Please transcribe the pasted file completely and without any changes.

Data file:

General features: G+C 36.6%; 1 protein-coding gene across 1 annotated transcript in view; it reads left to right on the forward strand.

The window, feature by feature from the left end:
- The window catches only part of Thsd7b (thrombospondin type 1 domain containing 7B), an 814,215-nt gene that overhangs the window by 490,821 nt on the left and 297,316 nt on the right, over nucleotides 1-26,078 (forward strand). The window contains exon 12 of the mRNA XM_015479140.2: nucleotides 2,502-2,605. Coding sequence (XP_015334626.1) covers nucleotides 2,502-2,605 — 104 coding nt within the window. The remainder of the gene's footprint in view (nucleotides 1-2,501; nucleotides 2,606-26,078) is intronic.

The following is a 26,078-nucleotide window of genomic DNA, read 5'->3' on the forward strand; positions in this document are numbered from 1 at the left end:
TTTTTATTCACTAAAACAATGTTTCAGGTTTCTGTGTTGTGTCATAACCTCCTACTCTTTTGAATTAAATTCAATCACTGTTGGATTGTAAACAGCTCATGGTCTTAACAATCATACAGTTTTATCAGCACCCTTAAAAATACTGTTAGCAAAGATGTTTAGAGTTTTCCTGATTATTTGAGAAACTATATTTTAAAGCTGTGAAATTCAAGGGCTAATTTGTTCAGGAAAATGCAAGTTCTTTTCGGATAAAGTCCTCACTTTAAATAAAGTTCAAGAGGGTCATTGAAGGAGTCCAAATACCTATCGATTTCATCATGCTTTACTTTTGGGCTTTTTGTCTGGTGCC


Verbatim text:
General features: G+C 36.6%; 1 protein-coding gene across 1 annotated transcript in view; it reads left to right on the forward strand.

The window, feature by feature from the left end:
- The window catches only part of Thsd7b (thrombospondin type 1 domain containing 7B), an 814,215-nt gene that overhangs the window by 490,821 nt on the left and 297,316 nt on the right, over nucleotides 1-26,078 (forward strand). The window contains exon 12 of the mRNA XM_015479140.2: nucleotides 2,502-2,605. Coding sequence (XP_015334626.1) covers nucleotides 2,502-2,605 — 104 coding nt within the window. The remainder of the gene's footprint in view (nucleotides 1-2,501; nucleotides 2,606-26,078) is intronic.

The following is a 26,078-nucleotide window of genomic DNA, read 5'->3' on the forward strand; positions in this document are numbered from 1 at the left end:
TTTTTATTCACTAAAACAATGTTTCAGGTTTCTGTGTTGTGTCATAACCTCCTACTCTTTTGAATTAAATTCAATCACTGTTGGATTGTAAACAGCTCATGGTCTTAACAATCATACAGTTTTATCAGCACCCTTAAAAATACTGTTAGCAAAGATGTTTAGAGTTTTCCTGATTATTTGAGAAACTATATTTTAAAGCTGTGAAATTCAAGGGCTAATTTGTTCAGGAAAATGCAAGTTCTTTTCGGATAAAGTCCTCACTTTAAATAAAGTTCAAGAGGGTCATTGAAGGAGTCCAAATACCTATCGATTTCATCATGCTTTACTTTTGGGCTTTTTGTCTGGTGCC